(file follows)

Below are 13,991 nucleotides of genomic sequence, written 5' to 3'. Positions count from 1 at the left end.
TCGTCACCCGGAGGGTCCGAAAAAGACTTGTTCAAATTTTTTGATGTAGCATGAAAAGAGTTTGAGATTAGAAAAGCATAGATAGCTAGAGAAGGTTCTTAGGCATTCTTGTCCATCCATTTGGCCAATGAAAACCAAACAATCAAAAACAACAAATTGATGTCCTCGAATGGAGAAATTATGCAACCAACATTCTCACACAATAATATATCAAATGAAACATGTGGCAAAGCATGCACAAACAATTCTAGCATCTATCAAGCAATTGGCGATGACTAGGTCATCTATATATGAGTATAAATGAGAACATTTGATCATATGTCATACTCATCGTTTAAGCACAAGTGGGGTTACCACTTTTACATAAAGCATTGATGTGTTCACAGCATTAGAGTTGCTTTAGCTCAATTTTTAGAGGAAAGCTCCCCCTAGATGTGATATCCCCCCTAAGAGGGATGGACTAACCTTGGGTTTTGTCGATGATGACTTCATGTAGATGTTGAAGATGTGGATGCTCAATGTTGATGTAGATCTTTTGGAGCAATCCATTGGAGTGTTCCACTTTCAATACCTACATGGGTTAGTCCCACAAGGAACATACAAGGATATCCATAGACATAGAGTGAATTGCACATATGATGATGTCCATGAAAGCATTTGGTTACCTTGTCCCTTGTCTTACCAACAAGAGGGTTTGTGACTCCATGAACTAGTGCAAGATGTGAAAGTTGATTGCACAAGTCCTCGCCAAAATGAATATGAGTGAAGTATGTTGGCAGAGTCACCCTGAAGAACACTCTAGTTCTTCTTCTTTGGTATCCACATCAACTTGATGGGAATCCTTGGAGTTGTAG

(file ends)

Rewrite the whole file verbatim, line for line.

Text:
Below are 13,991 nucleotides of genomic sequence, written 5' to 3'. Positions count from 1 at the left end.
TCGTCACCCGGAGGGTCCGAAAAAGACTTGTTCAAATTTTTTGATGTAGCATGAAAAGAGTTTGAGATTAGAAAAGCATAGATAGCTAGAGAAGGTTCTTAGGCATTCTTGTCCATCCATTTGGCCAATGAAAACCAAACAATCAAAAACAACAAATTGATGTCCTCGAATGGAGAAATTATGCAACCAACATTCTCACACAATAATATATCAAATGAAACATGTGGCAAAGCATGCACAAACAATTCTAGCATCTATCAAGCAATTGGCGATGACTAGGTCATCTATATATGAGTATAAATGAGAACATTTGATCATATGTCATACTCATCGTTTAAGCACAAGTGGGGTTACCACTTTTACATAAAGCATTGATGTGTTCACAGCATTAGAGTTGCTTTAGCTCAATTTTTAGAGGAAAGCTCCCCCTAGATGTGATATCCCCCCTAAGAGGGATGGACTAACCTTGGGTTTTGTCGATGATGACTTCATGTAGATGTTGAAGATGTGGATGCTCAATGTTGATGTAGATCTTTTGGAGCAATCCATTGGAGTGTTCCACTTTCAATACCTACATGGGTTAGTCCCACAAGGAACATACAAGGATATCCATAGACATAGAGTGAATTGCACATATGATGATGTCCATGAAAGCATTTGGTTACCTTGTCCCTTGTCTTACCAACAAGAGGGTTTGTGACTCCATGAACTAGTGCAAGATGTGAAAGTTGATTGCACAAGTCCTCGCCAAAATGAATATGAGTGAAGTATGTTGGCAGAGTCACCCTGAAGAACACTCTAGTTCTTCTTCTTTGGTATCCACATCAACTTGATGGGAATCCTTGGAGTTGTAG